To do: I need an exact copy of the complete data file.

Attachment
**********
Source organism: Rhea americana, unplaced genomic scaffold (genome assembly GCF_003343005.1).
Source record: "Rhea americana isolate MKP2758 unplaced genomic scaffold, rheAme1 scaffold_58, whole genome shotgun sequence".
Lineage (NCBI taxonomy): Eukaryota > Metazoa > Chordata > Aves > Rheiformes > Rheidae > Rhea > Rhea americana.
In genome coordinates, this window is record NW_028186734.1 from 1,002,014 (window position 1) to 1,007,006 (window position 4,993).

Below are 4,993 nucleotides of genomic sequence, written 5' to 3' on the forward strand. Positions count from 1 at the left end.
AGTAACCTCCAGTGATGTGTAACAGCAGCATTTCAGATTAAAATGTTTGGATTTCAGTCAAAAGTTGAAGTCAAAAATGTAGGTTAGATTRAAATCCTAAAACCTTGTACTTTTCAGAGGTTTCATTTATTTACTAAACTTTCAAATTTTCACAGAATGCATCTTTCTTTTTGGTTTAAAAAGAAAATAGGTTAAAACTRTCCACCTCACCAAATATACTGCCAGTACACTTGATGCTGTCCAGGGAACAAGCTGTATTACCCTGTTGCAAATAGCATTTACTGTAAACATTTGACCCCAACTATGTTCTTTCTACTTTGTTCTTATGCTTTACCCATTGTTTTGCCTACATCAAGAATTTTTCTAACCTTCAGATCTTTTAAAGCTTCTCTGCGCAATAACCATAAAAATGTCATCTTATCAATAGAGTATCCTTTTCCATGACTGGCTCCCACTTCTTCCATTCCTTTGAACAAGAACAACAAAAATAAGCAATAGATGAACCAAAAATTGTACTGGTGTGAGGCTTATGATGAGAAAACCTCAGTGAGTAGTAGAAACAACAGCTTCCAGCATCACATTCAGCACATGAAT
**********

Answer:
Source organism: Rhea americana, unplaced genomic scaffold (genome assembly GCF_003343005.1).
Source record: "Rhea americana isolate MKP2758 unplaced genomic scaffold, rheAme1 scaffold_58, whole genome shotgun sequence".
Lineage (NCBI taxonomy): Eukaryota > Metazoa > Chordata > Aves > Rheiformes > Rheidae > Rhea > Rhea americana.
In genome coordinates, this window is record NW_028186734.1 from 1,002,014 (window position 1) to 1,007,006 (window position 4,993).

Below are 4,993 nucleotides of genomic sequence, written 5' to 3' on the forward strand. Positions count from 1 at the left end.
AGTAACCTCCAGTGATGTGTAACAGCAGCATTTCAGATTAAAATGTTTGGATTTCAGTCAAAAGTTGAAGTCAAAAATGTAGGTTAGATTRAAATCCTAAAACCTTGTACTTTTCAGAGGTTTCATTTATTTACTAAACTTTCAAATTTTCACAGAATGCATCTTTCTTTTTGGTTTAAAAAGAAAATAGGTTAAAACTRTCCACCTCACCAAATATACTGCCAGTACACTTGATGCTGTCCAGGGAACAAGCTGTATTACCCTGTTGCAAATAGCATTTACTGTAAACATTTGACCCCAACTATGTTCTTTCTACTTTGTTCTTATGCTTTACCCATTGTTTTGCCTACATCAAGAATTTTTCTAACCTTCAGATCTTTTAAAGCTTCTCTGCGCAATAACCATAAAAATGTCATCTTATCAATAGAGTATCCTTTTCCATGACTGGCTCCCACTTCTTCCATTCCTTTGAACAAGAACAACAAAAATAAGCAATAGATGAACCAAAAATTGTACTGGTGTGAGGCTTATGATGAGAAAACCTCAGTGAGTAGTAGAAACAACAGCTTCCAGCATCACATTCAGCACATGAAT